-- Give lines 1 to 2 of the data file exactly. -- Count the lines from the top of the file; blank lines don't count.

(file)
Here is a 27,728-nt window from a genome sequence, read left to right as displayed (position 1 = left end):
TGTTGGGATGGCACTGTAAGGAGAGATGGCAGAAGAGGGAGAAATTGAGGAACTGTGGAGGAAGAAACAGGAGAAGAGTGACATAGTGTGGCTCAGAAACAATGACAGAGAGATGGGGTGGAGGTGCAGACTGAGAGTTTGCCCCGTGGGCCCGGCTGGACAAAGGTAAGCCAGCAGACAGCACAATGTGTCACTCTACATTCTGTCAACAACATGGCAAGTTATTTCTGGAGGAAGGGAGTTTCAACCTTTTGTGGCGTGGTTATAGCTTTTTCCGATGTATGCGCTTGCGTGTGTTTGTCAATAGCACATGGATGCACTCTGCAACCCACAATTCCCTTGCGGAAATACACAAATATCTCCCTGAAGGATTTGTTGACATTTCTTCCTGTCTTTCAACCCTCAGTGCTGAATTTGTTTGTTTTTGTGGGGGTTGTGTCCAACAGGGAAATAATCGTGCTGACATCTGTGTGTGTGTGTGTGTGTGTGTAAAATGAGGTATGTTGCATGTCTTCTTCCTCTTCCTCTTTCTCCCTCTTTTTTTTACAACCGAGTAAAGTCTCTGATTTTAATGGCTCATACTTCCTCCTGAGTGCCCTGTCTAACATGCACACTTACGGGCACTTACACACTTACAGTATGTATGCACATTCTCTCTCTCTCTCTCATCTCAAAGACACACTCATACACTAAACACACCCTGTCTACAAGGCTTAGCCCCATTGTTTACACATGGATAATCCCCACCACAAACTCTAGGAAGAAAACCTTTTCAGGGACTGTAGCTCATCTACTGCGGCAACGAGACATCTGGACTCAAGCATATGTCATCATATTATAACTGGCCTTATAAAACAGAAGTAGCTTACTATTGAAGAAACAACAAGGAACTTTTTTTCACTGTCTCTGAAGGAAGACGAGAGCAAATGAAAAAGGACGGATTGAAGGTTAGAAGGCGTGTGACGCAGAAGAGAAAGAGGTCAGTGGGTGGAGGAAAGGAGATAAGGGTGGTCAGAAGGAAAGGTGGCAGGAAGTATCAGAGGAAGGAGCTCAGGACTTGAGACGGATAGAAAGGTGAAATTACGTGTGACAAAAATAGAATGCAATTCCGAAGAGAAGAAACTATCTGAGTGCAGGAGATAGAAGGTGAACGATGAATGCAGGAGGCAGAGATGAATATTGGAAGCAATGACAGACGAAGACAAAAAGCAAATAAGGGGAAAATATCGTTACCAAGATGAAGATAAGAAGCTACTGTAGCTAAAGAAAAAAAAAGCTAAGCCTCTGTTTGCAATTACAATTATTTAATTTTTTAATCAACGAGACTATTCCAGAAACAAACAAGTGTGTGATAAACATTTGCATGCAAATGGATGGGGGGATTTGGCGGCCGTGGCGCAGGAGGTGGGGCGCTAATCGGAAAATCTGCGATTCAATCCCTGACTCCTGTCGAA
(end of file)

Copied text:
Here is a 27,728-nt window from a genome sequence, read left to right as displayed (position 1 = left end):
TGTTGGGATGGCACTGTAAGGAGAGATGGCAGAAGAGGGAGAAATTGAGGAACTGTGGAGGAAGAAACAGGAGAAGAGTGACATAGTGTGGCTCAGAAACAATGACAGAGAGATGGGGTGGAGGTGCAGACTGAGAGTTTGCCCCGTGGGCCCGGCTGGACAAAGGTAAGCCAGCAGACAGCACAATGTGTCACTCTACATTCTGTCAACAACATGGCAAGTTATTTCTGGAGGAAGGGAGTTTCAACCTTTTGTGGCGTGGTTATAGCTTTTTCCGATGTATGCGCTTGCGTGTGTTTGTCAATAGCACATGGATGCACTCTGCAACCCACAATTCCCTTGCGGAAATACACAAATATCTCCCTGAAGGATTTGTTGACATTTCTTCCTGTCTTTCAACCCTCAGTGCTGAATTTGTTTGTTTTTGTGGGGGTTGTGTCCAACAGGGAAATAATCGTGCTGACATCTGTGTGTGTGTGTGTGTGTGTGTAAAATGAGGTATGTTGCATGTCTTCTTCCTCTTCCTCTTTCTCCCTCTTTTTTTTACAACCGAGTAAAGTCTCTGATTTTAATGGCTCATACTTCCTCCTGAGTGCCCTGTCTAACATGCACACTTACGGGCACTTACACACTTACAGTATGTATGCACATTCTCTCTCTCTCTCTCATCTCAAAGACACACTCATACACTAAACACACCCTGTCTACAAGGCTTAGCCCCATTGTTTACACATGGATAATCCCCACCACAAACTCTAGGAAGAAAACCTTTTCAGGGACTGTAGCTCATCTACTGCGGCAACGAGACATCTGGACTCAAGCATATGTCATCATATTATAACTGGCCTTATAAAACAGAAGTAGCTTACTATTGAAGAAACAACAAGGAACTTTTTTTCACTGTCTCTGAAGGAAGACGAGAGCAAATGAAAAAGGACGGATTGAAGGTTAGAAGGCGTGTGACGCAGAAGAGAAAGAGGTCAGTGGGTGGAGGAAAGGAGATAAGGGTGGTCAGAAGGAAAGGTGGCAGGAAGTATCAGAGGAAGGAGCTCAGGACTTGAGACGGATAGAAAGGTGAAATTACGTGTGACAAAAATAGAATGCAATTCCGAAGAGAAGAAACTATCTGAGTGCAGGAGATAGAAGGTGAACGATGAATGCAGGAGGCAGAGATGAATATTGGAAGCAATGACAGACGAAGACAAAAAGCAAATAAGGGGAAAATATCGTTACCAAGATGAAGATAAGAAGCTACTGTAGCTAAAGAAAAAAAAAGCTAAGCCTCTGTTTGCAATTACAATTATTTAATTTTTTAATCAACGAGACTATTCCAGAAACAAACAAGTGTGTGATAAACATTTGCATGCAAATGGATGGGGGGATTTGGCGGCCGTGGCGCAGGAGGTGGGGCGCTAATCGGAAAATCTGCGATTCAATCCCTGACTCCTGTCGAA